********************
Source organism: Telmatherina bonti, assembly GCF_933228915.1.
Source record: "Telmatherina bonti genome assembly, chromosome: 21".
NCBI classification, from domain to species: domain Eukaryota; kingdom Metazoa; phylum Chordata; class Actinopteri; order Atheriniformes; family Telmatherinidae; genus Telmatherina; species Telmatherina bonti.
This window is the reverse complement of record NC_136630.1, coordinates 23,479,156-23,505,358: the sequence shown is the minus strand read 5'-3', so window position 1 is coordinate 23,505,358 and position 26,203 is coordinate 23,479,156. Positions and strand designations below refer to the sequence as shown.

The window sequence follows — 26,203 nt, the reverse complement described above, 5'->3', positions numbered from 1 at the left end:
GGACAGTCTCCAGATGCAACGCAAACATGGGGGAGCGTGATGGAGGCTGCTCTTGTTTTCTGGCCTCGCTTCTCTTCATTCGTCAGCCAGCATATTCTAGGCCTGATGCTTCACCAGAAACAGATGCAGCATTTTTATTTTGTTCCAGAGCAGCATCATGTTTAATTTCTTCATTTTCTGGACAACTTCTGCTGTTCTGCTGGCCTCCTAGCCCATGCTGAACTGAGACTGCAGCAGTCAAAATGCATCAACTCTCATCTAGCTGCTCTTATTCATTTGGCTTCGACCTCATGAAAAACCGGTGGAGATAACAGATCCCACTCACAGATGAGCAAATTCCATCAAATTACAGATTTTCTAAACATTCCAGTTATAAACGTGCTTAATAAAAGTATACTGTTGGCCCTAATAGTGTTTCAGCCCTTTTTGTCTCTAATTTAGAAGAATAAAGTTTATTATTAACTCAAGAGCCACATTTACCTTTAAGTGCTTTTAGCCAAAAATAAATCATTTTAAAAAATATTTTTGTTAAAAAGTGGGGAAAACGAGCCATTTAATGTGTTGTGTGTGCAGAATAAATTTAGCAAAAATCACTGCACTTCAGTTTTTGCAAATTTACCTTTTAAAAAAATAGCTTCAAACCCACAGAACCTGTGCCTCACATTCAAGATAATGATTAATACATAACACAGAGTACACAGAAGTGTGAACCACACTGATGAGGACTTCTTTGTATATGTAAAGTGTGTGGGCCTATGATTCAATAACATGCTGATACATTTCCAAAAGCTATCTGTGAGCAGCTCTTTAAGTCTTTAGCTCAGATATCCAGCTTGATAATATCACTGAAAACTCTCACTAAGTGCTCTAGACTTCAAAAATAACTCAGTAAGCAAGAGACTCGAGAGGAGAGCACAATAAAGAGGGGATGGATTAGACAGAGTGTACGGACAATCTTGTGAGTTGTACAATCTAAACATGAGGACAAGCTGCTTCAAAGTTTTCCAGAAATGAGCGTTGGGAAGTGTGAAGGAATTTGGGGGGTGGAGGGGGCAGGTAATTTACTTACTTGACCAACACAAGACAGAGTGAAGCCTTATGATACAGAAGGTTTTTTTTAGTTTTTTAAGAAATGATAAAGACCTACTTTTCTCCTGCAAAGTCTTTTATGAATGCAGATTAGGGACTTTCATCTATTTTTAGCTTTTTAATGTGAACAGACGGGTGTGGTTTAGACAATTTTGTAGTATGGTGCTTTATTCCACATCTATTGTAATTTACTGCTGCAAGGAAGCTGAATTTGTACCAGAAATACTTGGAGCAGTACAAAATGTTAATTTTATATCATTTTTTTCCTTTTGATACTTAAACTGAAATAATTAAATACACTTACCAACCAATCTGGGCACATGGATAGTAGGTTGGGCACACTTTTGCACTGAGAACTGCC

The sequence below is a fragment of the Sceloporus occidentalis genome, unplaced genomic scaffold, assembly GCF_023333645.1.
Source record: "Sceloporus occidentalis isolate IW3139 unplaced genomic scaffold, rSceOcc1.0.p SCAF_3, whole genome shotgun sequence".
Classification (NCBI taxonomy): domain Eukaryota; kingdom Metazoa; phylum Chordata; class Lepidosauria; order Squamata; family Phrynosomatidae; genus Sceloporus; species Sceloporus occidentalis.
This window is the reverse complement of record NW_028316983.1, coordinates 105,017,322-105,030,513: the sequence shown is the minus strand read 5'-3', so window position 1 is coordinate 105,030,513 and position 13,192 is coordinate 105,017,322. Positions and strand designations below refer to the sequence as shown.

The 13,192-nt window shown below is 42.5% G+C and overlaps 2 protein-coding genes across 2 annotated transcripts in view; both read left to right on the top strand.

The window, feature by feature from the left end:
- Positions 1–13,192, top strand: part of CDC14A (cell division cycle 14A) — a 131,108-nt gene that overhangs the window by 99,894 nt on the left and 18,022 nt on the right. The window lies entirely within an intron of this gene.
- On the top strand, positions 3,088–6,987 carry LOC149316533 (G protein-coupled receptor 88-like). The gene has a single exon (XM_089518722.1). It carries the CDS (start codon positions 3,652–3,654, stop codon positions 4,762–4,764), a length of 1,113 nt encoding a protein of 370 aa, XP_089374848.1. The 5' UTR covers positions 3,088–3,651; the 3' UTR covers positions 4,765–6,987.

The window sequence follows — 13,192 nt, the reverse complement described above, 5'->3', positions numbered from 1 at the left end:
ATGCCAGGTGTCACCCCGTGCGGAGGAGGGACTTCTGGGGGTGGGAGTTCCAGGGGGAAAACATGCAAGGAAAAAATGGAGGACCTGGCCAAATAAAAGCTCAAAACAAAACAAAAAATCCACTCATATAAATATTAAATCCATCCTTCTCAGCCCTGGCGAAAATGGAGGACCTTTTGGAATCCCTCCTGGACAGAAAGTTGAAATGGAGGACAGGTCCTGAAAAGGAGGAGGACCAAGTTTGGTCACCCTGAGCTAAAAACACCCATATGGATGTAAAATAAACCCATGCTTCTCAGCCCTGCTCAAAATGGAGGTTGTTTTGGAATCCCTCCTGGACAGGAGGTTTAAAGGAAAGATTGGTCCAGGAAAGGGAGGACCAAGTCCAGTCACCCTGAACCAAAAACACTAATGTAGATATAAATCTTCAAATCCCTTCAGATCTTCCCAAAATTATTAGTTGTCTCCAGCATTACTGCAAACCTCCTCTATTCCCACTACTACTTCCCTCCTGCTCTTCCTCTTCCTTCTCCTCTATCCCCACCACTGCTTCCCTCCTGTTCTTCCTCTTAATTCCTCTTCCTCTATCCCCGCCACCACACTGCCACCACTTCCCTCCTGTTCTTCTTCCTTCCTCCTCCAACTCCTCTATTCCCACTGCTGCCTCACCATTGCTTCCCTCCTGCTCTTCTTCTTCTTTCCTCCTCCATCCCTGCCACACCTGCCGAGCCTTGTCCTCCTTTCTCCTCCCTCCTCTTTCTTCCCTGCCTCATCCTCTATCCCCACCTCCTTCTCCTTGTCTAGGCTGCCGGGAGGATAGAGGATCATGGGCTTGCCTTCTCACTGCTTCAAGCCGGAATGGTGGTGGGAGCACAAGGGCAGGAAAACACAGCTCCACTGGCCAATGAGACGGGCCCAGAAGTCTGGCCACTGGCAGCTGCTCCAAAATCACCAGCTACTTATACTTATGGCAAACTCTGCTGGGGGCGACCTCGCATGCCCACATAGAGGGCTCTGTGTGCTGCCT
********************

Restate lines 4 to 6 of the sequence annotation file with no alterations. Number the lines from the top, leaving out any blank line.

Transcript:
This window is the reverse complement of record NC_136630.1, coordinates 23,479,156-23,505,358: the sequence shown is the minus strand read 5'-3', so window position 1 is coordinate 23,505,358 and position 26,203 is coordinate 23,479,156. Positions and strand designations below refer to the sequence as shown.

The window sequence follows — 26,203 nt, the reverse complement described above, 5'->3', positions numbered from 1 at the left end:
GGACAGTCTCCAGATGCAACGCAAACATGGGGGAGCGTGATGGAGGCTGCTCTTGTTTTCTGGCCTCGCTTCTCTTCATTCGTCAGCCAGCATATTCTAGGCCTGATGCTTCACCAGAAACAGATGCAGCATTTTTATTTTGTTCCAGAGCAGCATCATGTTTAATTTCTTCATTTTCTGGACAACTTCTGCTGTTCTGCTGGCCTCCTAGCCCATGCTGAACTGAGACTGCAGCAGTCAAAATGCATCAACTCTCATCTAGCTGCTCTTATTCATTTGGCTTCGACCTCATGAAAAACCGGTGGAGATAACAGATCCCACTCACAGATGAGCAAATTCCATCAAATTACAGATTTTCTAAACATTCCAGTTATAAACGTGCTTAATAAAAGTATACTGTTGGCCCTAATAGTGTTTCAGCCCTTTTTGTCTCTAATTTAGAAGAATAAAGTTTATTATTAACTCAAGAGCCACATTTACCTTTAAGTGCTTTTAGCCAAAAATAAATCATTTTAAAAAATATTTTTGTTAAAAAGTGGGGAAAACGAGCCATTTAATGTGTTGTGTGTGCAGAATAAATTTAGCAAAAATCACTGCACTTCAGTTTTTGCAAATTTACCTTTTAAAAAAATAGCTTCAAACCCACAGAACCTGTGCCTCACATTCAAGATAATGATTAATACATAACACAGAGTACACAGAAGTGTGAACCACACTGATGAGGACTTCTTTGTATATGTAAAGTGTGTGGGCCTATGATTCAATAACATGCTGATACATTTCCAAAAGCTATCTGTGAGCAGCTCTTTAAGTCTTTAGCTCAGATATCCAGCTTGATAATATCACTGAAAACTCTCACTAAGTGCTCTAGACTTCAAAAATAACTCAGTAAGCAAGAGACTCGAGAGGAGAGCACAATAAAGAGGGGATGGATTAGACAGAGTGTACGGACAATCTTGTGAGTTGTACAATCTAAACATGAGGACAAGCTGCTTCAAAGTTTTCCAGAAATGAGCGTTGGGAAGTGTGAAGGAATTTGGGGGGTGGAGGGGGCAGGTAATTTACTTACTTGACCAACACAAGACAGAGTGAAGCCTTATGATACAGAAGGTTTTTTTTAGTTTTTTAAGAAATGATAAAGACCTACTTTTCTCCTGCAAAGTCTTTTATGAATGCAGATTAGGGACTTTCATCTATTTTTAGCTTTTTAATGTGAACAGACGGGTGTGGTTTAGACAATTTTGTAGTATGGTGCTTTATTCCACATCTATTGTAATTTACTGCTGCAAGGAAGCTGAATTTGTACCAGAAATACTTGGAGCAGTACAAAATGTTAATTTTATATCATTTTTTTCCTTTTGATACTTAAACTGAAATAATTAAATACACTTACCAACCAATCTGGGCACATGGATAGTAGGTTGGGCACACTTTTGCACTGAGAACTGCC